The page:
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The changing role of the shipping industry

In document Navigating a Humanitarian Crisis (Sider 56-59)

6. Discussion

6.1 The changing role of the shipping industry

to the fact, that they have previously experienced this in relation to piracy, where voluntary measures and initiatives to handle the problem ended up becoming requirements by insurance companies, as well as clients.

He further said that it was very important from the beginning for them to say

“we cannot take over a role for the international community. We cannot. We are seafarers, we are a trading company, and it is up to the international community to ensure that they can solve these problems”, but that of course they will continue to assist when needed, but according to him it is not their responsibility to equip their vessels to handle this problem.

This finding emphasizes the difficult situation that the shipping industry has gotten caught up in; helping in a humanitarian crisis out of moral and legal obligations while trying to minimize their role at the same time.

the dynamics and complexities of the shipping industry’s involvement in the Mediterranean migration crisis.

The responsibilities of the shipping industry, and other actors involved, are perceived as being static. This is due to the fact that the institutional context that dictates these responsibilities remains the same. The responsibilities of the shipping industry have consequently not changed, as the law at sea and its obligations to help people in distress at sea remain the same. The same is true for e.g. coastal states, whose responsibilities are also outlined in the law at sea; the legal institutional framework remains the same, and hence so does the responsibilities.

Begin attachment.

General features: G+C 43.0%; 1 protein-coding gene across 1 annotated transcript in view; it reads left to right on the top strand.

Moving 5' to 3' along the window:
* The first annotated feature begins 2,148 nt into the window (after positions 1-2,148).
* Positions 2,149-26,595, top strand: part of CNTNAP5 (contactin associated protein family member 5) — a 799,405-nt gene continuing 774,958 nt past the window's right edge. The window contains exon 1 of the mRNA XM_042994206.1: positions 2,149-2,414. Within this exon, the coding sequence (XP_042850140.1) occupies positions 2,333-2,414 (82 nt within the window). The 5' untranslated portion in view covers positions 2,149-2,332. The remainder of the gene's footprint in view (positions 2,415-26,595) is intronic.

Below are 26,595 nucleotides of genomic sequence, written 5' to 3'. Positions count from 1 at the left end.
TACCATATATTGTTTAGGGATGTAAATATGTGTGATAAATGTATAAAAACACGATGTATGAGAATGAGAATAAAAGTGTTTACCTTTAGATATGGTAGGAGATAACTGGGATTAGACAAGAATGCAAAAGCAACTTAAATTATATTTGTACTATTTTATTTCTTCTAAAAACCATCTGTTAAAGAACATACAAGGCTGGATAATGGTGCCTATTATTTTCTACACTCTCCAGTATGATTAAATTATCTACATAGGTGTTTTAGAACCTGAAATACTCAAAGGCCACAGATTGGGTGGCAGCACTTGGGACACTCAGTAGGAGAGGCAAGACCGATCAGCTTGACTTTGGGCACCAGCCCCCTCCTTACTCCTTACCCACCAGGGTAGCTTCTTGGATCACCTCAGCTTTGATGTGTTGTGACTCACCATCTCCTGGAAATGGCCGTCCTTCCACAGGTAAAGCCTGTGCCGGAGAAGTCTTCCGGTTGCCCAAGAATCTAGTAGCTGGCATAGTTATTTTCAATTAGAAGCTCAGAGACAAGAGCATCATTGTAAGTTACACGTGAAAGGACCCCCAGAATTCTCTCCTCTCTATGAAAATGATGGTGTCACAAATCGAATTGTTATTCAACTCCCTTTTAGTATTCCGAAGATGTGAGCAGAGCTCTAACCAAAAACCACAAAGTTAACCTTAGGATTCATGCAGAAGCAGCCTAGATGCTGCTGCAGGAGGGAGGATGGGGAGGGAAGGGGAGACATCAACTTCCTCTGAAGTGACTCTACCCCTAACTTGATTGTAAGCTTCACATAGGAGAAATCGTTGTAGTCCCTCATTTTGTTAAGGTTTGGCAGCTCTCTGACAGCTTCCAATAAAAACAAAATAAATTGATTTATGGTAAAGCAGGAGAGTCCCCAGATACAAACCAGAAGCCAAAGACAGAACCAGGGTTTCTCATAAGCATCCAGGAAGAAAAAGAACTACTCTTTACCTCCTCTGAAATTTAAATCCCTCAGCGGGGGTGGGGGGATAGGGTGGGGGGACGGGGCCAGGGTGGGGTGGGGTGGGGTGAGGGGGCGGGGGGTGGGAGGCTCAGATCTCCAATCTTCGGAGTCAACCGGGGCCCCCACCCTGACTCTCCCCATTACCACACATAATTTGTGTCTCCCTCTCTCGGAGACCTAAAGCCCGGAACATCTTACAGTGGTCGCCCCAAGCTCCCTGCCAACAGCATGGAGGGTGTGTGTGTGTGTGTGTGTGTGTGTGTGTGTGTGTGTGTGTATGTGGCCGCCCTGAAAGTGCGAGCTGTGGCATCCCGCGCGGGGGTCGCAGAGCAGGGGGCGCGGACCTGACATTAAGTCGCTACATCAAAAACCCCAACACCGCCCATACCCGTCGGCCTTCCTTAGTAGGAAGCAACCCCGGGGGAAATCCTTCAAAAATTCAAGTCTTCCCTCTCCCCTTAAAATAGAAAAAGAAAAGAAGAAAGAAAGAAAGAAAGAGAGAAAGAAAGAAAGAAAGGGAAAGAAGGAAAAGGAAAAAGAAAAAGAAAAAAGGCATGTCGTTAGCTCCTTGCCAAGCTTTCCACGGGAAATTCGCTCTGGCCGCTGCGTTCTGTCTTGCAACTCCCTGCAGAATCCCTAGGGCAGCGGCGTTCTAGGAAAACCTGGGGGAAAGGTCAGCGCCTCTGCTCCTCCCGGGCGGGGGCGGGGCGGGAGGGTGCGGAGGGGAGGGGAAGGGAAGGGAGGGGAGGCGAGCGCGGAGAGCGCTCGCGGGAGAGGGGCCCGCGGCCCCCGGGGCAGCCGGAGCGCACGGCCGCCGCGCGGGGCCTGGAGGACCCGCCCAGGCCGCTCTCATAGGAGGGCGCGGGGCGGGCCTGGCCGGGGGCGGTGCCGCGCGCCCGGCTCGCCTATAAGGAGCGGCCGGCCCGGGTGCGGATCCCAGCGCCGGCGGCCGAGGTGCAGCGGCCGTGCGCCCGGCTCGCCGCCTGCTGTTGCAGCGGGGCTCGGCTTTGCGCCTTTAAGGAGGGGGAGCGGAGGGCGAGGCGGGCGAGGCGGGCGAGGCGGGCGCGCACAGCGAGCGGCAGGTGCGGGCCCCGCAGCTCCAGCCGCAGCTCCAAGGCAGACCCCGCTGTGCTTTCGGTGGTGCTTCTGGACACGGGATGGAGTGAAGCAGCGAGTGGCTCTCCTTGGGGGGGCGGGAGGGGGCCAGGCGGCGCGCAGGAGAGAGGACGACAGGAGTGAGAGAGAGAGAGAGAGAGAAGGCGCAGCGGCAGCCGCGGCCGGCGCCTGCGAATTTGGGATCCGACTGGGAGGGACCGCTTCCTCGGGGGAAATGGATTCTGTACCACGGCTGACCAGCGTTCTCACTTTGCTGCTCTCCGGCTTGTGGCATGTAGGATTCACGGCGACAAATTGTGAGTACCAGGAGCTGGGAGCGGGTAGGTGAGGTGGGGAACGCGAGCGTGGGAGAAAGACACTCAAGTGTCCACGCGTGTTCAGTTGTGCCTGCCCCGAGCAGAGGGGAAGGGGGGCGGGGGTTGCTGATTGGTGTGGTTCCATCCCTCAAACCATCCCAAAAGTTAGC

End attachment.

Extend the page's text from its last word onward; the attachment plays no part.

The role of the shipping industry, on the other hand, is dynamic and greatly characterized by ambiguity as it changes based on how other actors perform their role.

That is, the role of the shipping industry can somehow be seen as the default option, when other actors for various reasons fail to perform their role adequately. This is evident from the data, where the actors interviewed in particular identified one event as illustrating exactly this dynamic; the period in which the Italian Mare Nostrum operation was terminated, and replaced by the Frontex Triton operation. The problem with this shift was, that the Triton operation only had one third of the Mare Nostrum budget and therefore a much smaller SAR capacity. The Triton operation was moreover much more focused on external border controls than SAR, whereas the Mare Nostrum operation was highly focused on SAR outside the Libyan coast. This is perceived as being a critical point in time for the shipping industry, as the burden consequently to an even larger extend landed on them, thus rendering the industry the actor of last resort, and hence the default option. These findings suggest that the shipping industry is performing this central role, which changes based on other actors inaction, thus rendering the role de facto dynamic. The responsibilities, on the other hand, are de jure static, as they are dictated by the legal institutional environment..

Another important point to keep in mind is the role ambiguity present in the situation.